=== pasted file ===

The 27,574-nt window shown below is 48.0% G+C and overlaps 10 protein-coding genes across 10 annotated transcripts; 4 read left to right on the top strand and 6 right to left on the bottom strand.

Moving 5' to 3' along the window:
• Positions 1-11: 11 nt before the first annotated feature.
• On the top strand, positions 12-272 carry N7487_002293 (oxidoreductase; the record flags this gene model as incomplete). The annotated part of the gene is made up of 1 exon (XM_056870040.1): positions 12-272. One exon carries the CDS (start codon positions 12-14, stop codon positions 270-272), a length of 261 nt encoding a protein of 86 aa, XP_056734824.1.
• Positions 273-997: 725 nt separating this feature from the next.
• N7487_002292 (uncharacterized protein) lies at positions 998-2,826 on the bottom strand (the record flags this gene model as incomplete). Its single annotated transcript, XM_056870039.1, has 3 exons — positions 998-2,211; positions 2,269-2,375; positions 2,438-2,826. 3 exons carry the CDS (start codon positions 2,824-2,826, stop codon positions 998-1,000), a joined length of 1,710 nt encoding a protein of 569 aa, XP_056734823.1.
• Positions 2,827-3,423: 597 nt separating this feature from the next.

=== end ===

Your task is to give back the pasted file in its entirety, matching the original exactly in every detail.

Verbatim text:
The 27,574-nt window shown below is 48.0% G+C and overlaps 10 protein-coding genes across 10 annotated transcripts; 4 read left to right on the top strand and 6 right to left on the bottom strand.

Moving 5' to 3' along the window:
• Positions 1-11: 11 nt before the first annotated feature.
• On the top strand, positions 12-272 carry N7487_002293 (oxidoreductase; the record flags this gene model as incomplete). The annotated part of the gene is made up of 1 exon (XM_056870040.1): positions 12-272. One exon carries the CDS (start codon positions 12-14, stop codon positions 270-272), a length of 261 nt encoding a protein of 86 aa, XP_056734824.1.
• Positions 273-997: 725 nt separating this feature from the next.
• N7487_002292 (uncharacterized protein) lies at positions 998-2,826 on the bottom strand (the record flags this gene model as incomplete). Its single annotated transcript, XM_056870039.1, has 3 exons — positions 998-2,211; positions 2,269-2,375; positions 2,438-2,826. 3 exons carry the CDS (start codon positions 2,824-2,826, stop codon positions 998-1,000), a joined length of 1,710 nt encoding a protein of 569 aa, XP_056734823.1.
• Positions 2,827-3,423: 597 nt separating this feature from the next.